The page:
I am proud to be a quilter. We have this opportunity to use our skills to help others. The public is willing to spend money to buy one of our creations to support a cause.
This is not a new phenomenon. It has been going on for centuries. Dating back to the Civil War, quilts were used to raise funds for the soldiers. People would pay as much as 10 cents to put their signature on a quilt. Raffle tickets were then sold to the quilt to raise even more money.
This tradition of creating quilts and selling raffle tickets has continued. Almost every quilt guild has some type of charity that they support. The funds usually come from selling tickets for a special raffle quilt that guild members have made. Women's shelters are one of the most popular types of organizations that guilds like to support with part of the proceeds.
I have been involved in creating quilts to raise funds for some of the local private schools. These quilts were sold in an auction type setting. Parents love to bid on things that contain their child's signature. The quilt included photos of the students and the girls also signed pieces of their jeans that I used for the flower petals. This quilt brought over $2500 at their annual fundraiser.
Virgina Spiegel took the concept of using quilts to raise funds to a whole new level. She started Fiberart For A Cause(FFAC) to raise money for The American Cancer Society. I remember seeing a wall of fiberart postcards being sold at one of the major quilt shows. You could choose whichever one you wanted for a donations of $30 each. After raising over $200,000 (yes $200,000) for The American Cancer Society, FFAC has been retired. Not being able to rest on her laurels, she is hosting a one day event called ONE. Feb 16th is the date. You can get more info by clicking here.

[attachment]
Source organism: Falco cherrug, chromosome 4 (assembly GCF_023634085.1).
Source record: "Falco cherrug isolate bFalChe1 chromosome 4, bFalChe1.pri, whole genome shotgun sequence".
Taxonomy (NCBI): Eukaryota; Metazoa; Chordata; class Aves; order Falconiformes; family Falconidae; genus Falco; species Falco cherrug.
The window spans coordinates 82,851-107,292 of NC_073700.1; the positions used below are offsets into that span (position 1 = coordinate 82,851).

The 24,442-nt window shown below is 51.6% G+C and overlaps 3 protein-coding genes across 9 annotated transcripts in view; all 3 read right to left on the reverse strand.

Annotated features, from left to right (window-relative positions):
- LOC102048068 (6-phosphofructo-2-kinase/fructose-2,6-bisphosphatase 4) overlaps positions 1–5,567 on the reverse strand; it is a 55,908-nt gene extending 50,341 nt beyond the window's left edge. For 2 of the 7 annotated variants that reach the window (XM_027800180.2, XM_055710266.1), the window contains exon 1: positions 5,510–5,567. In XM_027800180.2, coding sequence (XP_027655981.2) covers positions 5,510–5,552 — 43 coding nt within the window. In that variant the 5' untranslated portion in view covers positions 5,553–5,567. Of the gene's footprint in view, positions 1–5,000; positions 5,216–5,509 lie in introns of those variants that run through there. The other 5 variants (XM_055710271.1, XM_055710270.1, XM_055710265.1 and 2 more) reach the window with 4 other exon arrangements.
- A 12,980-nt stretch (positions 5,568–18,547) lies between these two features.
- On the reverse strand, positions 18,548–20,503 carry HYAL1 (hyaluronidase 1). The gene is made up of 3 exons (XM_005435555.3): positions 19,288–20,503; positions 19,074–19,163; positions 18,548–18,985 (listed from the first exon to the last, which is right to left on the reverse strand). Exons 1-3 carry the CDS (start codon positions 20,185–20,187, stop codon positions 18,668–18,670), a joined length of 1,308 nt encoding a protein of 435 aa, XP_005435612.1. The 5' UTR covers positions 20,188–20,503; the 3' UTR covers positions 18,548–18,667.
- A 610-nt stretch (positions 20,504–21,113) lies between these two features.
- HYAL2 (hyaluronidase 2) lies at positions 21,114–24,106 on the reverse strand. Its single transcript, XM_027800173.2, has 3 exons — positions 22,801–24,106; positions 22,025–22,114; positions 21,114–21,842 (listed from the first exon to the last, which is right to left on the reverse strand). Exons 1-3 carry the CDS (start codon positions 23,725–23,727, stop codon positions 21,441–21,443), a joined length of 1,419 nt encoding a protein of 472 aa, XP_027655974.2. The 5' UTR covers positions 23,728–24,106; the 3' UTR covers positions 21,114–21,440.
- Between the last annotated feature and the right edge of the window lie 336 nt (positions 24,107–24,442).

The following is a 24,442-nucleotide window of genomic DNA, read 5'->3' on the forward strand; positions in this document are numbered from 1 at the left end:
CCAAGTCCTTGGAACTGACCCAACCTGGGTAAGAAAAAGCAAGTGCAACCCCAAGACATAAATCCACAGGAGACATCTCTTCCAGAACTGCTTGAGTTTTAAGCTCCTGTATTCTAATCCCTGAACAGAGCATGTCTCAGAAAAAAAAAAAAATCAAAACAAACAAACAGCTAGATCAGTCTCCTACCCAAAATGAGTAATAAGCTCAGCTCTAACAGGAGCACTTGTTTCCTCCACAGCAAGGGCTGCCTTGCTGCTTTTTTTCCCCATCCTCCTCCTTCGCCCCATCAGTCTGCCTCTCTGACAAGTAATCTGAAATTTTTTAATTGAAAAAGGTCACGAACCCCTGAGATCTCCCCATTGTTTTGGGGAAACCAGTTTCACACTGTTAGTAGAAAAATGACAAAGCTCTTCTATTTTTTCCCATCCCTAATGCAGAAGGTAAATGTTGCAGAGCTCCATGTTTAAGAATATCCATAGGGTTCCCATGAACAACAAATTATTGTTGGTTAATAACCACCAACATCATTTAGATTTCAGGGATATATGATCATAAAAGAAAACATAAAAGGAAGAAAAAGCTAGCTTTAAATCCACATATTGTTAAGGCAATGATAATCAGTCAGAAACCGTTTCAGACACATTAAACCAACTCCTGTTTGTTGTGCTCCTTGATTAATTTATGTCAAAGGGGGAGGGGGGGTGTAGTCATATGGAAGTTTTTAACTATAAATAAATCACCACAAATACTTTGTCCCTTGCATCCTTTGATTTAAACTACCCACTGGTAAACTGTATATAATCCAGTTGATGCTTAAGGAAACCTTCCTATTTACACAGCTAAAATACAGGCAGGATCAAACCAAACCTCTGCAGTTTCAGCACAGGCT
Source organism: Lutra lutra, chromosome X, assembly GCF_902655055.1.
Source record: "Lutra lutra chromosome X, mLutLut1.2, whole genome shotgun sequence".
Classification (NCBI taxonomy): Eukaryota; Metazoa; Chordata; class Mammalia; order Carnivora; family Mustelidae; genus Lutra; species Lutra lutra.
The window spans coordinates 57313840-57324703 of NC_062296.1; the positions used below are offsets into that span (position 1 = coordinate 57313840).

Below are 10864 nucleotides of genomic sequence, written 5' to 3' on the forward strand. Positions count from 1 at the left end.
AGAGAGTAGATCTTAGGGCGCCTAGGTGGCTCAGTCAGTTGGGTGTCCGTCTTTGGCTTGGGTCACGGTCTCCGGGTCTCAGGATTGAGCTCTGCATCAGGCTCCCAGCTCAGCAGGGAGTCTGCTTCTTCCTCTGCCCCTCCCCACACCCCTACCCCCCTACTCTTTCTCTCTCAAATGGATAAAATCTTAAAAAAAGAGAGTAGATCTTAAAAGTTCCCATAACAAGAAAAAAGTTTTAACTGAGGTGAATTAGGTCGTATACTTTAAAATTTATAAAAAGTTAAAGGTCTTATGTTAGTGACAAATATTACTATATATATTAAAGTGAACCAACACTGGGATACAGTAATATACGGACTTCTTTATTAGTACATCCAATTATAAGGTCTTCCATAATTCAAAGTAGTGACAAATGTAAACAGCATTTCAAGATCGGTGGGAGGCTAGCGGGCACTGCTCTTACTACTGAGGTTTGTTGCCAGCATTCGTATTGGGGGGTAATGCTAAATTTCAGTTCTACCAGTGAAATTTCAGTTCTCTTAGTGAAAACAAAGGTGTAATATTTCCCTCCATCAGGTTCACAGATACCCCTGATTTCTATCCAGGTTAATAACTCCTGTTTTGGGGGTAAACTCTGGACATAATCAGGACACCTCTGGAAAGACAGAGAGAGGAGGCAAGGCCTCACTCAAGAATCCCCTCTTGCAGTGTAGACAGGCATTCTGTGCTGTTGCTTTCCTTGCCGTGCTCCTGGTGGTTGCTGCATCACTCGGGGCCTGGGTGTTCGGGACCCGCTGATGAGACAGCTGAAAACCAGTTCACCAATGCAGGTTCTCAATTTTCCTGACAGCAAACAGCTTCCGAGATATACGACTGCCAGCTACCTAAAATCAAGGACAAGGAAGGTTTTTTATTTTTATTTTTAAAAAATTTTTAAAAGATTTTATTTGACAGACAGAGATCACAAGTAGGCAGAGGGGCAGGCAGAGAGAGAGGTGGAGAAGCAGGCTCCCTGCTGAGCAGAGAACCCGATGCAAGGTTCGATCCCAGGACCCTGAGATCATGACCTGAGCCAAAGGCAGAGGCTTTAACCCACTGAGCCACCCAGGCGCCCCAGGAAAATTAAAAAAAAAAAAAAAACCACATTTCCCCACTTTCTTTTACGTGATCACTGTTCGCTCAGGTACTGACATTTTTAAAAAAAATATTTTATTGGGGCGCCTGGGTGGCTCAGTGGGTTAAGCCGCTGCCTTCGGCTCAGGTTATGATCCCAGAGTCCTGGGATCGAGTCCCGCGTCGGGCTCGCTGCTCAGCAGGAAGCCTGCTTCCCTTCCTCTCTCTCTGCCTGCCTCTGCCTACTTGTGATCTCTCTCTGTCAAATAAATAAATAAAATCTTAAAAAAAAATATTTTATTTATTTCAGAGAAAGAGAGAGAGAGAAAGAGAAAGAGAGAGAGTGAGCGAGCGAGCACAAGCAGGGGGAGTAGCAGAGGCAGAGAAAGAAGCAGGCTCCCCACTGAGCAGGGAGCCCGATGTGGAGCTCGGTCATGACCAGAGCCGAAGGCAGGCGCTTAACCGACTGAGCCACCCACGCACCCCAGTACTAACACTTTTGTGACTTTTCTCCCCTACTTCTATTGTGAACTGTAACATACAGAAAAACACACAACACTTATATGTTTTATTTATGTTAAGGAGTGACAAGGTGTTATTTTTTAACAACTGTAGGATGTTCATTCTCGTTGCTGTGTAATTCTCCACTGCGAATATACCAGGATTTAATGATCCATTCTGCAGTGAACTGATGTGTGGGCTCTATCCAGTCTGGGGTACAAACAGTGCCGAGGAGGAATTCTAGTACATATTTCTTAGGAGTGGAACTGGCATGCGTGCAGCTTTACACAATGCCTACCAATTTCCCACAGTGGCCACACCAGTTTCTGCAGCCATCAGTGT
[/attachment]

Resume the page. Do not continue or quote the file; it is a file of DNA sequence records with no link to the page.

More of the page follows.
Ami Simms is another woman who has brought quiltmaking to another level as a fundraiser. She started the Alzheimer's Art Quit Initiaitive (AAQI) to raise funds and awareness. She says never underestimate the power of a woman and a needle. Through her organization, more than $400,000 for Alzheimer's research has been raised.
So what motivated me to write this post? The horrible floods in Australia has brought out the benevolence of more quilters. The immediacy of blogging has led some quilters to use their talent and offer some of their creations as a fundraiser to help those that have lost everything, on their blogs.
So where else can you do something that you love so much, in the privacy of your home, sometimes in your pajamas in the middle of the night, creating something that can end up helping so many people? I am proud to be a quilter.